Mercedes-Maybach S680 First Class

If a Mercedes-Benz S-Class isn’t posh or expensive enough for you, then try a Mercedes-Maybach. It’s the exalted, range-topping version of the world’s most famous luxury saloon, with ultra-special trimmings throughout. Even by S-Class standards, it’s extremely exotic. To drive, it’s eerily quiet and refined, with a delectably smooth and silky V12 engine launching you to 62mph in less than 5.0 seconds. The 4Matic all-wheel-drive system makes it a secure and safe car in all weathers, although you won’t get much change from £210,000 for the First Class S-Class.

Range Rover V8 SV LWB

The new Range Rover has moved far upmarket. There's barely a model on sale that costs less than a six-figure sum, and the firm has plenty of options to push prices endlessly upwards. The range-topping version is the giant long-wheelbase V8, which is trimmed partly by hand via the Land Rover Special Vehicles division. If you like having the finest wood, ceramics, leather and deep-pile wool floor mats, this is the version for you. There’s even the option of a drinks fridge in the rear seat, with bespoke champagne flutes. The flagship Range Rover is yours for a considerable £193,200 – before you start choosing your own bespoke colours and trims, that is.

Porsche 911 Turbo S Cabriolet

The Porsche 911 is another car that offers slim pickings unless you have £100,000 or more in your bank account. The Cabriolet versions are the most expensive, commanding a premium over regular coupe models – and for those who find the regular Turbo doesn’t have quite enough power, Porsche offers the 911 Cabriolet in top-spec Turbo S guise. It produces 650hp and is priced accordingly, costing a cool £176,000. Still, where else will you be able to accelerate from 0-62mph in just 2.8 seconds, with the roof down, no matter what the weather, with two adults and two children on board? The Porsche 911 has a well-earned reputation as the ultimate everyday supercar and the Turbo S Cabriolet is no exception.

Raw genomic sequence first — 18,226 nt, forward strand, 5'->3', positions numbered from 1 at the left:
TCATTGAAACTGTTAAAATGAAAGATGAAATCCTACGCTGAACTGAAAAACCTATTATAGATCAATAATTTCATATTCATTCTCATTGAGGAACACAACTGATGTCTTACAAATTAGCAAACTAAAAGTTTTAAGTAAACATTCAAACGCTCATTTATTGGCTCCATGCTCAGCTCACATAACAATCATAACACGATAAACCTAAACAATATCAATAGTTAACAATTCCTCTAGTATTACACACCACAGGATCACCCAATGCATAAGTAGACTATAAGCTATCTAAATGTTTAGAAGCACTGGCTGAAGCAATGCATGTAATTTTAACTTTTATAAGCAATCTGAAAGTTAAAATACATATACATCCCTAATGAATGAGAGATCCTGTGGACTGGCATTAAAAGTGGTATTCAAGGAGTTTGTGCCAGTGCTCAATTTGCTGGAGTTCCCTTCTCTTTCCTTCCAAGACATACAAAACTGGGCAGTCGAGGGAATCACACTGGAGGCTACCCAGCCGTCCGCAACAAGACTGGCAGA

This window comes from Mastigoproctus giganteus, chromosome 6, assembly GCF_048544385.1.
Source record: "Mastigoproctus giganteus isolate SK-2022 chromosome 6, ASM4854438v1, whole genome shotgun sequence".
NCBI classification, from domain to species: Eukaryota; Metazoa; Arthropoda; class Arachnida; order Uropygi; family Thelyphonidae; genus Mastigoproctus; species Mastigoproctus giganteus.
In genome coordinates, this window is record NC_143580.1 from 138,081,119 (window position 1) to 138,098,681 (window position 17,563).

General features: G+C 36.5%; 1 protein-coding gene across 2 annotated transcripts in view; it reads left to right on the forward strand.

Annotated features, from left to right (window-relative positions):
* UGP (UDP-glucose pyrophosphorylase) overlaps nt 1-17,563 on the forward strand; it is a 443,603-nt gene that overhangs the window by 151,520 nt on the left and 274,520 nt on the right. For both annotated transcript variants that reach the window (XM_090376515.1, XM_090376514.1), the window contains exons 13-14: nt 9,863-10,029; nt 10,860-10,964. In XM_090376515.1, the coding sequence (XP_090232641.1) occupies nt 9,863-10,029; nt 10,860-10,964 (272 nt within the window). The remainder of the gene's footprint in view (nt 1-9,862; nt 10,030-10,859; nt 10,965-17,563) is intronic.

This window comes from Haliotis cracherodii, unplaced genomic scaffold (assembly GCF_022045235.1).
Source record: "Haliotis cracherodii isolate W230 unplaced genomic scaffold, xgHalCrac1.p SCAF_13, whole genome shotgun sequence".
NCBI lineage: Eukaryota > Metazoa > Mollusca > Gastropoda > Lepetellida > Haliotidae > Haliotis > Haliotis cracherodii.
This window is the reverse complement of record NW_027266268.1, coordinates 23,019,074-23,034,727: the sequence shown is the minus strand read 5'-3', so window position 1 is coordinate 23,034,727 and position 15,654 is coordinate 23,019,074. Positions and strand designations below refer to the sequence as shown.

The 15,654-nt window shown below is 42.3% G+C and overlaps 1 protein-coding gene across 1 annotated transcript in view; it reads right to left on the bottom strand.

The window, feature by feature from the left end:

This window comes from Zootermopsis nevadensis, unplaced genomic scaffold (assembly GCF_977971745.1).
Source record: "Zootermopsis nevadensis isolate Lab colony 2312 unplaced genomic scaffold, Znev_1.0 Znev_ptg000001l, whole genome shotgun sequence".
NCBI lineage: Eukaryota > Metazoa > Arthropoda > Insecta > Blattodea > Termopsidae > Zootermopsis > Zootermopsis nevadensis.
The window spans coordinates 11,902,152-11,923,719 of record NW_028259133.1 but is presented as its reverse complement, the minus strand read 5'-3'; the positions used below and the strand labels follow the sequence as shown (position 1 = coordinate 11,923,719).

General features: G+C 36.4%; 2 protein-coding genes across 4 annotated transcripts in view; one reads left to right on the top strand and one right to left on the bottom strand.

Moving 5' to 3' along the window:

Audi e-tron GT Vorsprung

It’s a sign of how electric cars are helping all brands move upmarket that Audi nips into the top 10 here – not with the mid-engined R8 supercar, but with the pure electric e-tron GT. A four-door, four-seat electric coupe, the e-tron GT is closely related to the Porsche Taycan, which is no bad thing. Audi is confident enough in its abilities to offer it in fully-loaded Vorsprung spec, complete with a breathtaking £175,000 list price. It has everything you could wish for as standard, and plenty more besides, while you’ll be able to customise the car’s exact colour and spec to suit. The e-tron GT’s amazing performance and range won’t disappoint, either. It truly feels like a supercar from the future.

What is the most expensive car on sale?

The most expensive ‘regular’ car on sale – as in, something that isn’t built by hand in the dozens per year, rather than the hundreds or thousands – is the Rolls-Royce Phantom, specifically the EWB long-wheelbase version. You can end up paying more than half a million pounds for one within minutes of getting to work on the configurator. If even this isn’t expensive enough, manufacturers such as Pagani, Pininfarina, Koenigsegg, Bugatti and Rimac will willingly offer you the chance to spend even more.

Why are sports cars so expensive to buy?

Sports cars are the most extreme type of cars on the market. They are tuned to be the fastest around the track – car manufacturers often chase lap times at the Nurburgring – and this means they feature the most exotic materials and most outrageous engine outputs. All this costs plenty, which is why our rundown of the most expensive cars is dominated by sports cars. The almost insatiable demand for them from the super-rich also helps.

Are cars getting more expensive?

You will probably have noticed that all cars are getting more expensive. Even the Dacia Sandero, Britain’s cheapest new car, now starts from almost £12,000, rather than the £6,995 of a few years ago. For the most expensive cars, the story is the same. Many models are now well into six figures, even relatively ‘everyday’ exotica such as the Porsche 911. Things will only go one way, too – even some versions of the 911 now top the £200,000 mark.